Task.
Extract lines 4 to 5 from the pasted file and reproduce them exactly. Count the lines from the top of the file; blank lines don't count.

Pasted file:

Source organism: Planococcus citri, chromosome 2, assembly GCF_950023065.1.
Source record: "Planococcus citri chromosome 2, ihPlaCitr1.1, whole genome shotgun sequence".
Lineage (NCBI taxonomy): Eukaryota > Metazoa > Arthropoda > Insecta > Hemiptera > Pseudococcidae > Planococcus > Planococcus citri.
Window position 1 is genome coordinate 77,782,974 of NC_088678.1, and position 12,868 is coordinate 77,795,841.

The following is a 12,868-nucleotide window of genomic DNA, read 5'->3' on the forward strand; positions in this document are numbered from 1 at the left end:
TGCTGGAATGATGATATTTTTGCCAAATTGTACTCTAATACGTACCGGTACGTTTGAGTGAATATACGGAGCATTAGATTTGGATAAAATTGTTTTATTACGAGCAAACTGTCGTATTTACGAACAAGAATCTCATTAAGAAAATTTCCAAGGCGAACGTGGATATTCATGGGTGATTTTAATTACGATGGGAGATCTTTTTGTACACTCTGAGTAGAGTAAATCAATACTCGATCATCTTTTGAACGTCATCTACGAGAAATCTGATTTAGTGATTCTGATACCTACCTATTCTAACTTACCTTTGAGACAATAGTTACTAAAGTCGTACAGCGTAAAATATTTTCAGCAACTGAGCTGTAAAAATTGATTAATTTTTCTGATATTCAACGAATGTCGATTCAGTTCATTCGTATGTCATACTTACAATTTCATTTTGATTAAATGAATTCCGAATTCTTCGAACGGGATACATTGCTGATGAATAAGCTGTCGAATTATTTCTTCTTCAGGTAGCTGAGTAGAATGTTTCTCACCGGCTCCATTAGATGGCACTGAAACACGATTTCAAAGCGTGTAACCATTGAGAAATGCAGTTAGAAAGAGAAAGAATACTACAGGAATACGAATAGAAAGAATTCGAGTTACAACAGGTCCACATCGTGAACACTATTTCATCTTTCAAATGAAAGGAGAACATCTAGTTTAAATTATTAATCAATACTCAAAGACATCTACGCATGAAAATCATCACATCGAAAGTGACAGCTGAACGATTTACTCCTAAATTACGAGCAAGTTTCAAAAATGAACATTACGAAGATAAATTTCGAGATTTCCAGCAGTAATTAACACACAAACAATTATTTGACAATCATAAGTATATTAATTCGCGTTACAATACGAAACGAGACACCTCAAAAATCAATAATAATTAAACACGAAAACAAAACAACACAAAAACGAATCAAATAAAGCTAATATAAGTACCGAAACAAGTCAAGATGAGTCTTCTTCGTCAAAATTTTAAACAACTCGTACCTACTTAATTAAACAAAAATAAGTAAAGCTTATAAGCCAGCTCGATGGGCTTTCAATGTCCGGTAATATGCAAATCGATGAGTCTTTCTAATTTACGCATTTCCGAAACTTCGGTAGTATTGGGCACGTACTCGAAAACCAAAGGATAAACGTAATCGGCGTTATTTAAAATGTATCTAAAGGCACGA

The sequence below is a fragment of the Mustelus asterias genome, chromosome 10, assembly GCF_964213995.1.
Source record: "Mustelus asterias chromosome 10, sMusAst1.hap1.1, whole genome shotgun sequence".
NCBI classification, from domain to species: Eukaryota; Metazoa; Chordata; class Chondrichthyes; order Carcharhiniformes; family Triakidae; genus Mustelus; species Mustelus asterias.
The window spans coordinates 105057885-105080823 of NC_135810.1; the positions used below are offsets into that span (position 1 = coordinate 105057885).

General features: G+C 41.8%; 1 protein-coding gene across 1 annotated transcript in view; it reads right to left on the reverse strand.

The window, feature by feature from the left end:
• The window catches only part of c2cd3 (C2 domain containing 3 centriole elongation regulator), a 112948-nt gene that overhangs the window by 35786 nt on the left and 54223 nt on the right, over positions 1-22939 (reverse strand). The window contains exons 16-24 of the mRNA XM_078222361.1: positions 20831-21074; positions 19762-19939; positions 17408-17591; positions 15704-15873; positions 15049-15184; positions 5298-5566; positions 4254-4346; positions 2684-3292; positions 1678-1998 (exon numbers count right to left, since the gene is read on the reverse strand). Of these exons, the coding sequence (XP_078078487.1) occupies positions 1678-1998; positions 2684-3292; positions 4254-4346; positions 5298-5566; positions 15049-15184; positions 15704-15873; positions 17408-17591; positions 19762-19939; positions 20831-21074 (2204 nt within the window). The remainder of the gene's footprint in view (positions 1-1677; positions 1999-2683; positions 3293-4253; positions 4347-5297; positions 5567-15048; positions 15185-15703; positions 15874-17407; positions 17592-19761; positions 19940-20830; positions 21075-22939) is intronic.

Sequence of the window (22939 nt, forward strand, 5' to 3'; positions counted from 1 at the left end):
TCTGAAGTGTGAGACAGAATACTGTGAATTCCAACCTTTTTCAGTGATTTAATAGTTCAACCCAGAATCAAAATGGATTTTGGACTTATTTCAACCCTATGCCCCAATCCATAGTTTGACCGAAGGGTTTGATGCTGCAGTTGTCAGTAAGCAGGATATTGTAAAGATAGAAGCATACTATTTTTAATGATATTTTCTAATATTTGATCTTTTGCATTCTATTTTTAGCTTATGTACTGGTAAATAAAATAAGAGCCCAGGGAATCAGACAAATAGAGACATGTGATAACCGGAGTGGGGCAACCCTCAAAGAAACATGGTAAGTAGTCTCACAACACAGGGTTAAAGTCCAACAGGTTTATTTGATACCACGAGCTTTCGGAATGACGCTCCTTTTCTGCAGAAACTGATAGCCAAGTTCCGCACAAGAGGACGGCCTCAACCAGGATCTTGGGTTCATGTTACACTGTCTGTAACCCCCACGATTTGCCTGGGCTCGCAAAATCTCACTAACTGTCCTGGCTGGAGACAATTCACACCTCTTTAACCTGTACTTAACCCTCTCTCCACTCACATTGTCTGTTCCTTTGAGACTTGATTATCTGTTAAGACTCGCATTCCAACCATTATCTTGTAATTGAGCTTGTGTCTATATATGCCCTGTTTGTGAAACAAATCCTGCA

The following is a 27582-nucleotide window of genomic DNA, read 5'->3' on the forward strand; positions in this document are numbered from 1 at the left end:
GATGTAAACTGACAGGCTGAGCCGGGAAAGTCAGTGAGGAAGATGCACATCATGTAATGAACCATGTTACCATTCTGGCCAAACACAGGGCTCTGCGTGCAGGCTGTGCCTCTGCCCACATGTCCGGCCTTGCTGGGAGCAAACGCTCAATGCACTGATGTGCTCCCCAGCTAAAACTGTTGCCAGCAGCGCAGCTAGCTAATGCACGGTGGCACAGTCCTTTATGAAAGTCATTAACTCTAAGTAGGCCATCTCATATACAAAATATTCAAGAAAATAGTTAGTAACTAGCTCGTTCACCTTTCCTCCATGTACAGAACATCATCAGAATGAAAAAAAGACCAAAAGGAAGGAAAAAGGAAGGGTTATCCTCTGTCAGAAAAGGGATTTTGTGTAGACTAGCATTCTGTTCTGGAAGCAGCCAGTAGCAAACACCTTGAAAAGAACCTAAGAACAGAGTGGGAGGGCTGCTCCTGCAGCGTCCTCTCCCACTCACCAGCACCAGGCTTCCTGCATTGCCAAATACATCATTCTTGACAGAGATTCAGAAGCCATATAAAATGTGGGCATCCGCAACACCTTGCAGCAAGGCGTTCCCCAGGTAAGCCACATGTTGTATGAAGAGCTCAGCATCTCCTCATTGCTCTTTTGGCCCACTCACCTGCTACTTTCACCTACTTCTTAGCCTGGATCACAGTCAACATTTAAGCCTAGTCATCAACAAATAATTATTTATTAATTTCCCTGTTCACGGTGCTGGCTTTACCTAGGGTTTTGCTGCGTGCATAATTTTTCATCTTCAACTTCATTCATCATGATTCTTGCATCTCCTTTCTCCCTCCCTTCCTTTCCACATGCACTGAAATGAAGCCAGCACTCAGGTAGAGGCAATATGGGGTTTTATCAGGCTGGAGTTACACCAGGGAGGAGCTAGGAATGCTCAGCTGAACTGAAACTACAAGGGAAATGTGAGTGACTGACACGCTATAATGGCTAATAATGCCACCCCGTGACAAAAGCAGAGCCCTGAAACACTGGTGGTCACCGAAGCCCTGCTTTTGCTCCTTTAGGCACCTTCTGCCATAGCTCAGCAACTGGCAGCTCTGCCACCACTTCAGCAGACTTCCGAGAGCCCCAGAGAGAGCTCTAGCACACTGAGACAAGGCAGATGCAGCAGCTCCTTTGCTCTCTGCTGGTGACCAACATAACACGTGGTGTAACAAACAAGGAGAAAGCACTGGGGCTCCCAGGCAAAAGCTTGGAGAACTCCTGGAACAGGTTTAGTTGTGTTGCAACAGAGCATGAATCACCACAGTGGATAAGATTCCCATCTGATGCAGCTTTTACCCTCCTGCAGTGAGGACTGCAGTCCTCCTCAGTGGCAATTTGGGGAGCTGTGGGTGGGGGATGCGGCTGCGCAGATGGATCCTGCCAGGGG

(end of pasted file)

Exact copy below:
Window position 1 is genome coordinate 77,782,974 of NC_088678.1, and position 12,868 is coordinate 77,795,841.

The following is a 12,868-nucleotide window of genomic DNA, read 5'->3' on the forward strand; positions in this document are numbered from 1 at the left end: